Last night the Family Research Council issued a thousand-word press release which denounces President Obama for his “sexual experimentation” in nominating Eric Fanning for US Army Secretary. An excerpt:
What the White House didn’t destroy with budget cuts, it devastated with sexual experimentation. Now, with the Army desperately struggling to meet recruitment goals, President Obama is nominating an activist who will drive people farther away: Eric Fanning. The former Air Force Secretary has been the White House’s pick to take over for Army Secretary John McHugh, who stepped down last fall. But after months of serving as the acting leader, Fanning continued to hold the job without the Senate’s vetting — exasperating Republicans like John McCain (R-Ariz.). “You don’t put people in jobs until they are confirmed by the Senate,” he said last week. “That’s pretty straightforward.”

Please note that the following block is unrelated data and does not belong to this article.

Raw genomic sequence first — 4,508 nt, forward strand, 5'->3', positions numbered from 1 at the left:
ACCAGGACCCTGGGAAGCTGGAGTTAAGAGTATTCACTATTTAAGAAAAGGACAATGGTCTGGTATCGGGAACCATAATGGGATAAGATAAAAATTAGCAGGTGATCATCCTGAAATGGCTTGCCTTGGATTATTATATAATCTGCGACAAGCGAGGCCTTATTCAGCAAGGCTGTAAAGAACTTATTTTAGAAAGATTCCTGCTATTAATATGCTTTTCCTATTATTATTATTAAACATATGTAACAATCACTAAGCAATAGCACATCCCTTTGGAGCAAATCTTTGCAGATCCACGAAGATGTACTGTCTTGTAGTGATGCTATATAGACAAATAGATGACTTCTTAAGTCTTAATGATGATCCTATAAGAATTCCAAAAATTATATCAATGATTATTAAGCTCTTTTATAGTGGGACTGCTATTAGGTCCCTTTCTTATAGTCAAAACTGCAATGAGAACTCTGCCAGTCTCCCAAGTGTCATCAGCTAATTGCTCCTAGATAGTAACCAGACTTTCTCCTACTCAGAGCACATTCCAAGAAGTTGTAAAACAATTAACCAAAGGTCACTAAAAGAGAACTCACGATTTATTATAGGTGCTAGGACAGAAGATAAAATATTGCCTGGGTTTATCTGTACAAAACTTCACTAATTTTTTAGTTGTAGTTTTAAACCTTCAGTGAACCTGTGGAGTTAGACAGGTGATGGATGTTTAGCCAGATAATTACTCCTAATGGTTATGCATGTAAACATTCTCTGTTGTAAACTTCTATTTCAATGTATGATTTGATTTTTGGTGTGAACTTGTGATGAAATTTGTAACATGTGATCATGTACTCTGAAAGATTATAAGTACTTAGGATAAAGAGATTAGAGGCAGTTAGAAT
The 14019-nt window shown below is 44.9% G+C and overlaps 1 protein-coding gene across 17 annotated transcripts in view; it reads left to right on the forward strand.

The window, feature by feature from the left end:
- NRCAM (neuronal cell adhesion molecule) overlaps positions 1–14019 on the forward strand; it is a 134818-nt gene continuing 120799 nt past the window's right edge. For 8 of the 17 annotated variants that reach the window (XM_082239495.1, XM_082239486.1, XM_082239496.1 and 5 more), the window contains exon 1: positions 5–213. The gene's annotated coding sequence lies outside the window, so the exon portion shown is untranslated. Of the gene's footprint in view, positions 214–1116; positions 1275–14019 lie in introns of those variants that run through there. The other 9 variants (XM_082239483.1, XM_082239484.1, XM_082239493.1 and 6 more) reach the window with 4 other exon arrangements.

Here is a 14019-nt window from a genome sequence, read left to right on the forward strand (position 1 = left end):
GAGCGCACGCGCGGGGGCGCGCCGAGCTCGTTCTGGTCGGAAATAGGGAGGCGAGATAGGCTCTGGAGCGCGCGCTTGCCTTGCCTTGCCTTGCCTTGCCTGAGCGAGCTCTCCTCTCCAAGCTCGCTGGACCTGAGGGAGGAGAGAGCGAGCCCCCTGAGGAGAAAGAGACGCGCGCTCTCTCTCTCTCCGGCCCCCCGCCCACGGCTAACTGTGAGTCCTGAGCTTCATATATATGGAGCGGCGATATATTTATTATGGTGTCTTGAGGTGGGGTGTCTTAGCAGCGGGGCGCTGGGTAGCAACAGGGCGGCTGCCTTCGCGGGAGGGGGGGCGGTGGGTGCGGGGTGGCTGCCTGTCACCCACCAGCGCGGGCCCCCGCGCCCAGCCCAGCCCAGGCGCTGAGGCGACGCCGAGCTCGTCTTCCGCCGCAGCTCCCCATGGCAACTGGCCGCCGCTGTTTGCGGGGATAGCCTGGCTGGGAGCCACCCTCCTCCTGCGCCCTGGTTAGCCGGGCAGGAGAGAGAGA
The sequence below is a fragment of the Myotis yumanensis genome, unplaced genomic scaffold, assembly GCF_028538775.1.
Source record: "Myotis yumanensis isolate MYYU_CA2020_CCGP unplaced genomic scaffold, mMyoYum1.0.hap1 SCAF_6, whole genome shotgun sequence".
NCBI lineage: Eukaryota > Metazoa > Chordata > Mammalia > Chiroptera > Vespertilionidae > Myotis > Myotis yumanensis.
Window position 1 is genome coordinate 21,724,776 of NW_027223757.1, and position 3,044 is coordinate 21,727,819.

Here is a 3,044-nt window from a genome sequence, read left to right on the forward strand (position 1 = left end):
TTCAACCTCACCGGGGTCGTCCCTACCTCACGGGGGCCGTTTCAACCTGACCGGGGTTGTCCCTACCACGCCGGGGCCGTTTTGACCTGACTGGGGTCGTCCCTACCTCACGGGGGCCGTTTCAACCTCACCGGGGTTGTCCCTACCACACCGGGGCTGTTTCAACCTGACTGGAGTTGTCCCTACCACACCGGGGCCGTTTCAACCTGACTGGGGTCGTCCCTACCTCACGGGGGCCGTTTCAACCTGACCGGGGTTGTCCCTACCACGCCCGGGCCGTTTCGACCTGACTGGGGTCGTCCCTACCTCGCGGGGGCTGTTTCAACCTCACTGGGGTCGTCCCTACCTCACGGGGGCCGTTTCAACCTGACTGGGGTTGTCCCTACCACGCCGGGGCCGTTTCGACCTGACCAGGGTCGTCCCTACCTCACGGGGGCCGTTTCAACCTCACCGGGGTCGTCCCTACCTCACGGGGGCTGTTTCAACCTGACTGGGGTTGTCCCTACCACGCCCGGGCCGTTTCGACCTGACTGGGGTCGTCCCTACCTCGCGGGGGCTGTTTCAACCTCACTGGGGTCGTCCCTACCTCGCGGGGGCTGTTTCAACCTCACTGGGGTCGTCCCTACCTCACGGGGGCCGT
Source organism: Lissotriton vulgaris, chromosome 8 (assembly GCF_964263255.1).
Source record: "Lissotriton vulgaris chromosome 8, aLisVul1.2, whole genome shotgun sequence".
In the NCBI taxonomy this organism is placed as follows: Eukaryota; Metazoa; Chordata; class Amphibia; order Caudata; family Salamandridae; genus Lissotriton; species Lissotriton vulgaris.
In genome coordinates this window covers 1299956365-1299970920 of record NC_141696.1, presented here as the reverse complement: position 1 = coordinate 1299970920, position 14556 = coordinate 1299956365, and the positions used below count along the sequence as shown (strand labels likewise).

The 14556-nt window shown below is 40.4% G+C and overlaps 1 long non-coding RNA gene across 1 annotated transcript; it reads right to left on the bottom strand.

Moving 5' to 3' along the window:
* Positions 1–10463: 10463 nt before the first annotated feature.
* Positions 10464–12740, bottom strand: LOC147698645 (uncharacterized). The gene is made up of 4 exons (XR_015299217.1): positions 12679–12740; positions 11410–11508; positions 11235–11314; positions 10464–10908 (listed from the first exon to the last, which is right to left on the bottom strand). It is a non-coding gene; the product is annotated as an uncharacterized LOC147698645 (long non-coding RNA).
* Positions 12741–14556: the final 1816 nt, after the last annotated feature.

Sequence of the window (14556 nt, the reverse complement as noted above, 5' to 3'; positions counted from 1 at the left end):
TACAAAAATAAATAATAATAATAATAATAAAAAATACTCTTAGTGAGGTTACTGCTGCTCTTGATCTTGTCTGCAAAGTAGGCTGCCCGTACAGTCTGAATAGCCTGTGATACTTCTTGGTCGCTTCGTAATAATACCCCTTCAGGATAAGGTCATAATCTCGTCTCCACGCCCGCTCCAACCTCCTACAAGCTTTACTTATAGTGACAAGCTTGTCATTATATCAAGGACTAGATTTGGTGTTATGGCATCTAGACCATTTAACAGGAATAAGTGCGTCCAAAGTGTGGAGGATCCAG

Confirmations like Fanning’s are only setting in place moral and cultural landmines that are sure to detonate when Obama leaves. At the very least, Americans deserve honest answers about what Fanning plans to do to protect the rights of every soldier. What kind of policy guidance would he give so that commanders don’t discriminate against men and women of faith? When Fanning worked for the Air Force, a branch with one of the worst records on religious liberty, FRC directly appealed to him to stop the Christian persecution of servicemen like Master Sergeant Phillip Monk. Instead of intervening, Fanning brushed off the concerns of more than 56,000 petition signers and did nothing to help.
With ISIS torching its way across the Middle East, our military is torn between its role securing America and securing this president’s radical social agenda. The Senate needs to decide: does it want an army of political operatives or a force defending America? Because the latest crises prove that our military can’t — and shouldn’t have to — do both.
Fanning’s confirmation hearing in the Senate Armed Services Committee began yesterday.